Homily for Fr. Flanagan’s Funeral

Given by Father Peter Marsalek, General Priest Servant of SOLT

March 29, 2016

Introduction

Fifty-eight years ago, Fr. Flanagan arrived right here in the Mora Valley, down the road at Immaculate Heart of Mary Church in Holman, where he met his co-founder, Fr. John McHugh, and together they began the Society of Our Lady of the Most Holy Trinity, as well as a life long graced friendship with one another.  How fitting it is that we celebrate Fr. Jim’s funeral Mass and burial here in the Mora Valley, and just as Fr. John was here to welcome Fr. Jim 58 years ago, he is here again today as a faithful friend to see him off today.  And how fitting it was, that on Wednesday night, Fr. Jim’s last outwardly intentional action was a gesture of friendship to Fr. John.  On the last night, Fr. John came into the room, grabbed Fr. Jim’s hand and said, “Jim Flanagan, you can’t have a better friend than Jim Flanagan.”  At that, Fr. Jim, who had been essentially lying still and mostly unresponsive, mustered his last bit of strength precisely for Fr. John, put his hand on the hand of Fr. John, leaned forward and made eye contact!  At that moment, Fr. John thought it would be a good idea to begin singing the Notre Dame Fight Song, to which Fr. Jim quickly fell back on to his pillow!  That interaction perhaps sums up the history of SOLT in many ways, beautiful, loving and inspirational, with a little touch of the slightly misplaced or poorly timed!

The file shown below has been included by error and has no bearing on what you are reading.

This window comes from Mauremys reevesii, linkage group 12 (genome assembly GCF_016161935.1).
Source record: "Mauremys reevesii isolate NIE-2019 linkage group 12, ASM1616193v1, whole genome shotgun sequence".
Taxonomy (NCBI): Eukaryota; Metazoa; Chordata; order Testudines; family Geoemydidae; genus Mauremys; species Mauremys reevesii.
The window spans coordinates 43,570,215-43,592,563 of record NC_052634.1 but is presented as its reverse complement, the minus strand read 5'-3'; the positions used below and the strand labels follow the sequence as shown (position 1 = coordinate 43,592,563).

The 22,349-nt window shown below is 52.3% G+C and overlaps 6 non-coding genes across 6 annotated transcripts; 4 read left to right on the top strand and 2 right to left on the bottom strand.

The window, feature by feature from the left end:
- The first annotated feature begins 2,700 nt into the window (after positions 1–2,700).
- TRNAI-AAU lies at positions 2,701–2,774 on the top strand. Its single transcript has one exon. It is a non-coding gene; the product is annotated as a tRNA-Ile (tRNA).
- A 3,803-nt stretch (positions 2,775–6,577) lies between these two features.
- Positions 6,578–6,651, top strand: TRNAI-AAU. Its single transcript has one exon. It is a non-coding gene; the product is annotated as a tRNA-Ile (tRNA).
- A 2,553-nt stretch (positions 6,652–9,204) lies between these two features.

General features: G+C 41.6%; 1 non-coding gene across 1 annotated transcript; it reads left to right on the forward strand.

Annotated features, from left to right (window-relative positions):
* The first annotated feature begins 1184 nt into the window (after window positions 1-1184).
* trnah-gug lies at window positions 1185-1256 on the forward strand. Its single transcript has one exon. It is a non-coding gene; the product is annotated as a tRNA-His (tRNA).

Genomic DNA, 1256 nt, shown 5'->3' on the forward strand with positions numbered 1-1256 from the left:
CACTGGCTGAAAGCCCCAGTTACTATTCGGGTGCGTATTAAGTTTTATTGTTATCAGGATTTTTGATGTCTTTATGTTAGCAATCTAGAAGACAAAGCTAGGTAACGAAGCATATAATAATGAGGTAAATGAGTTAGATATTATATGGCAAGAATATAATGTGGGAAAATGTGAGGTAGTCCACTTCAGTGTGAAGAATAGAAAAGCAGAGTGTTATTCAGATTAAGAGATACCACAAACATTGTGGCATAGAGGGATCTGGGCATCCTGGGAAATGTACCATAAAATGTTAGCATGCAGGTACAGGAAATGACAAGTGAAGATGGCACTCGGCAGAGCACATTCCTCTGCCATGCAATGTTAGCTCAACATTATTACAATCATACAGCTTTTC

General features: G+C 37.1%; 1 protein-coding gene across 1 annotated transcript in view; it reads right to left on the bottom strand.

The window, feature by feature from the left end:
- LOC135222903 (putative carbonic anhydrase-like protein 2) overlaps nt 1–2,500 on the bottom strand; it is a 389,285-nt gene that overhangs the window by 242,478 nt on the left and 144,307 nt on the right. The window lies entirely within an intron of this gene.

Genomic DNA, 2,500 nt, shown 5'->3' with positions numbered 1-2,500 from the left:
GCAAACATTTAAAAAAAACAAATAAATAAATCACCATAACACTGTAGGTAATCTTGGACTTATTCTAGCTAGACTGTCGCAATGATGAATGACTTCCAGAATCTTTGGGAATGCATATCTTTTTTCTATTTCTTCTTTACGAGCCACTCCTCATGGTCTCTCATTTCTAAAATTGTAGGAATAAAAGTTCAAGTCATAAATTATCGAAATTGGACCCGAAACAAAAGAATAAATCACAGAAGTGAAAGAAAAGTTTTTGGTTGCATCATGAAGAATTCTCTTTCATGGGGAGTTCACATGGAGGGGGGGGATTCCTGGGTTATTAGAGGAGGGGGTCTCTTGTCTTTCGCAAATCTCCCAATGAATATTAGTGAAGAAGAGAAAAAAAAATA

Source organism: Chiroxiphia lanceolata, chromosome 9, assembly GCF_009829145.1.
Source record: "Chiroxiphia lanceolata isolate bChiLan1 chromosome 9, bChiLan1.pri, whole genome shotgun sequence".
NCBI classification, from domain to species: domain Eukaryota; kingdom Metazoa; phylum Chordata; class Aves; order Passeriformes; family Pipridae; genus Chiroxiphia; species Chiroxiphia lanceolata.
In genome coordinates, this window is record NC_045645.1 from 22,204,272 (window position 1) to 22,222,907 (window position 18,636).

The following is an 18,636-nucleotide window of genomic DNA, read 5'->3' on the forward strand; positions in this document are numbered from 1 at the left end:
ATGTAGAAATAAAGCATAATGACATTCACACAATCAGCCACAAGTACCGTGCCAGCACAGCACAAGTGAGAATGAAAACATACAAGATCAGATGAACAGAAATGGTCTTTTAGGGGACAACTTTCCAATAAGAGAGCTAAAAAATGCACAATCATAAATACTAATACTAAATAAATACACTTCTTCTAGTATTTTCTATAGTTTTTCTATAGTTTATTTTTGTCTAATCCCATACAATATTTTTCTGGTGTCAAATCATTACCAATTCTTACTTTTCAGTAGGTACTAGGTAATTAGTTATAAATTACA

Living the Life of Christ

Our second reading today really reveals the heart of the Christian life according to St. Paul.  For St. Paul, at the very center of Christian life is not a set of rules or code of behavioral conduct, but rather the person of Jesus Christ.  As he says, we are baptized into the life of Christ, we live in communion with Him, we suffer with Him, we die with Him, all so that we can rise with the Lord in His resurrection.  I believe that this was really the key to Fr. Jim’s life, he saw himself as striving to live the life of Christ, to live the mysteries of Christ’s life in an ever greater way in his own life.  And he understood that the best way to accomplish this was to be one with Christ in praying and celebrating the liturgy of the Church.  Indeed, it was one of the greatest points of emphasis in Fr. Jim’s teaching.  It was the reason he placed such emphasis on liturgy prep or lectio divina.  It was the consolation and mystery surrounding the dying of little Danny George, they rejoiced and received great consolation on certain feast days, and entered into Christ’s passion in a particular way on other more somber liturgical days.  This was the constant invitation of Fr. Jim, to enter into union with Jesus Christ by living the Church’s liturgy!  It was also therefore the reason why he emphasized so greatly the Paschal mystery – the culmination of the salvation won by Jesus Christ and therefore the high point of the Church’s worship in the liturgical cycle!